Shenandoah Conservatory completed its four-year All-Steinway Initiative this summer, raising $2.7 million and adding 27 Steinways and 57 Steinway-produced Bostons to Shenandoah’s fleet of concert, studio, and rehearsal pianos.
“We wanted the best for our students,” said President Tracy Fitzsimmons, Ph.D. “If we’re preparing them to perform on the best stages in the world, then we needed to give them the best instruments on which to learn. That principle fueled our vision for this initiative.”
“This plan, this dream, this hope, has turned into an extraordinary reality, and one that has even exceeded our expectations and hopes,” said Shenandoah Conservatory Dean Michael Stepniak, Ed.D. “I’m thrilled, not only that this plan is complete and that the instruments are here, but that we’ve met our needs at every level.”
According to Dr. Stepniak, pianos touch nearly every academic discipline across the conservatory. They are located in almost every practice or performance space, including several faculty studios, rehearsal rooms and suites.
The initiative required both a great idea and a strong plan, said Fitzsimmons, but without the financial resources to bring it to fruition, it would have remained only a dream.
“We already had the best possible faculty for our students, but they needed the best instruments,” said Fitzsimmons. “Shenandoah is a magical place. We make things happen here, but we don’t do it alone. We do it in concert with our students and faculty, and we do it in partnership with our donors, alumni and friends.”
“Several dear friends and donors saw the need and supported the vision,” said Fitzsimmons. “They helped to make this dream a reality. Some said, ‘we can pay for part of a piano.’ Some said, ‘I can do an upright [piano],’ while others said ‘I can provide the concert grand piano.’ It really took everyone understanding how important this initiative was, and how important every gift, at every level, was to completing the vision.”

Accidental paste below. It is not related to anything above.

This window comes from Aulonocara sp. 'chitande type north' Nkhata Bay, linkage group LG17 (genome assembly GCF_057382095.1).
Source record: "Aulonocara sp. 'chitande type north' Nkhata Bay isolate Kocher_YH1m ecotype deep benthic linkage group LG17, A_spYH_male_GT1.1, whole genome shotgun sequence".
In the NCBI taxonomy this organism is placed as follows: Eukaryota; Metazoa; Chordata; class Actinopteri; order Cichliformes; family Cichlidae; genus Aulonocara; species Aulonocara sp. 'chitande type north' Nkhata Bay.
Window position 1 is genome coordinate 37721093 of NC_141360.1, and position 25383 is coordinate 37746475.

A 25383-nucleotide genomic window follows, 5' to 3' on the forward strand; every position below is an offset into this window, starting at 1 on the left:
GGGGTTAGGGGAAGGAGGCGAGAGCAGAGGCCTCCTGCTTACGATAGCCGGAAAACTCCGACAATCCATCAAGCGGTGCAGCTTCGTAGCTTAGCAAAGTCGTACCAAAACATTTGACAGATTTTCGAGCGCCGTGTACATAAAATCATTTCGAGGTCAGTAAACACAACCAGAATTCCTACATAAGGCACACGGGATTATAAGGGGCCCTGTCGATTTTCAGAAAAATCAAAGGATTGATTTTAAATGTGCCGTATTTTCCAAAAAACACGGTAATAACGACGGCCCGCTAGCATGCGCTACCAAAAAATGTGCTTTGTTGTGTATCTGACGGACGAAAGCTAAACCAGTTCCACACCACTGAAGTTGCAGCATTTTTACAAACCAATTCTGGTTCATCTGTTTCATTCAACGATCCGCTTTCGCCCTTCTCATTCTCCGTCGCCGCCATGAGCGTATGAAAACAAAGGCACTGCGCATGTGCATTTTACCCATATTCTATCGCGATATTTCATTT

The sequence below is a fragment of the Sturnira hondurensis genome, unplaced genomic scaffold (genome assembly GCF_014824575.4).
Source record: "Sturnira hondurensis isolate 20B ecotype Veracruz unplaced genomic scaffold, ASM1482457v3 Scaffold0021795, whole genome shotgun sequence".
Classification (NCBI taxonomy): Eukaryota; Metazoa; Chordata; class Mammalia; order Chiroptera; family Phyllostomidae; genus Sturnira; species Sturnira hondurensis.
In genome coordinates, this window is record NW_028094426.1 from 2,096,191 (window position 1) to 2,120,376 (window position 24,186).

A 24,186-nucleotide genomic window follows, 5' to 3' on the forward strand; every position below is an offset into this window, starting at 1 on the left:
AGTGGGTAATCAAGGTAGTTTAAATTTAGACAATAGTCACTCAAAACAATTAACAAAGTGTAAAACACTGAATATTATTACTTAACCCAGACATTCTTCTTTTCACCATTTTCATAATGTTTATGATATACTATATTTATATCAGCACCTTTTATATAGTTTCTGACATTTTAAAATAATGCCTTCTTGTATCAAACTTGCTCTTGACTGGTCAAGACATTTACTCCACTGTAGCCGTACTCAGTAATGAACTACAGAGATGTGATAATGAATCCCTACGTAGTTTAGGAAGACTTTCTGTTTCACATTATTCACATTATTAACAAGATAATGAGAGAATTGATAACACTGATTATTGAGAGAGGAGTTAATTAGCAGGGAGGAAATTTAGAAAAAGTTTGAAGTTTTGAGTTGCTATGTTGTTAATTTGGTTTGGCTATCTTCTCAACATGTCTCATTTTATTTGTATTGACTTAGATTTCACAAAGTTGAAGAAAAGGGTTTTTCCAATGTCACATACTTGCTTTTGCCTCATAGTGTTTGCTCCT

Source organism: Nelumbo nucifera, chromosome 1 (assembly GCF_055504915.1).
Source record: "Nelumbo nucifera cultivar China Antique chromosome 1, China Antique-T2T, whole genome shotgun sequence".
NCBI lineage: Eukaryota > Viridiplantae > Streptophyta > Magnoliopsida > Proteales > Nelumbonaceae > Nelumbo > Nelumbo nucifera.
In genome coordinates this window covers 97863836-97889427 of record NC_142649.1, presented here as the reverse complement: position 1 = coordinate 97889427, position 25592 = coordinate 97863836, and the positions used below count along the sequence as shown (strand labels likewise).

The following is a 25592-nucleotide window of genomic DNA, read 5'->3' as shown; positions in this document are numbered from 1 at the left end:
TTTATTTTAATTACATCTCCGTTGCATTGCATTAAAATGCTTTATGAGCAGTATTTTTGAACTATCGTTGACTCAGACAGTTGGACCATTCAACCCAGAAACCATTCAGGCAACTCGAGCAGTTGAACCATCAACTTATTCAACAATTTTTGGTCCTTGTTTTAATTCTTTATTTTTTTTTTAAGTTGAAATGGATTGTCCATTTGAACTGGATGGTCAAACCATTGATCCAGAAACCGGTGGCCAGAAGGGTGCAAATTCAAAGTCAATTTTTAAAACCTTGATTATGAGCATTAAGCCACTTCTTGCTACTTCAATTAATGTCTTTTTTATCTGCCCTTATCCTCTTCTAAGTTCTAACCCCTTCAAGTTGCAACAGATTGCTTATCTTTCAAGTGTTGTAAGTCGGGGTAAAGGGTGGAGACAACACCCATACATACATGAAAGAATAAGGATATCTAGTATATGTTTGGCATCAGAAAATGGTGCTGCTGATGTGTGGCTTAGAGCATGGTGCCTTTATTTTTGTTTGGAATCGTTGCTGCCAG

Now that the initiative is complete, Shenandoah joins an elite roster of All-Steinway schools, affirming its commitment to excellence in pre-professional training for all students.
“We have provided for our students in the best way possible,” said Fitzsimmons. “We’ve given them Steinways.”
If we're preparing students to perform on the best stages in the world, then we needed to give them the best instruments on which to learn. That principle fueled our vision for this initiative. —President Tracy Fitzsimmons
Shenandoah’s Sept. 25 celebration of the completion of its All-Steinway School Initiative was, quite literally, the icing on the cake, via a life-sized Steinway Model “B” piano cake created by Buddy Valastro of Carlo’s Bake Shop. Valastro is known as the “Cake Boss” and is one of the stars of the TLC reality show of the same name.
Students, faculty and donors joyously thronged the Carlo’s Bake Shop refrigerated truck as it arrived on campus and parked at a tent erected in front of Ohrstrom-Bryant Theatre. A sea of smartphones appeared as the truck’s rear door slid open to reveal the cake, and cheers erupted as the first piece was sliced and served.
The cutting of the cake was the culmination of an afternoon of appreciation that began with Shenandoah University President Tracy Fitzsimmons, Ph.D., Shenandoah Conservatory Dean Michael Stepniak, Ed.D., and representatives from the conservatory and Steinway & Sons addressing an audience of donors, special guests, students, faculty and staff. The event also included student piano performances and a plaque presentation by Ron Losby, president of Steinway-Americas, and Sally Covaleskie, national director of Steinway Higher Education Sales.
It was a day to remember. And those memories will remain alive at Shenandoah, every time a Steinway is played.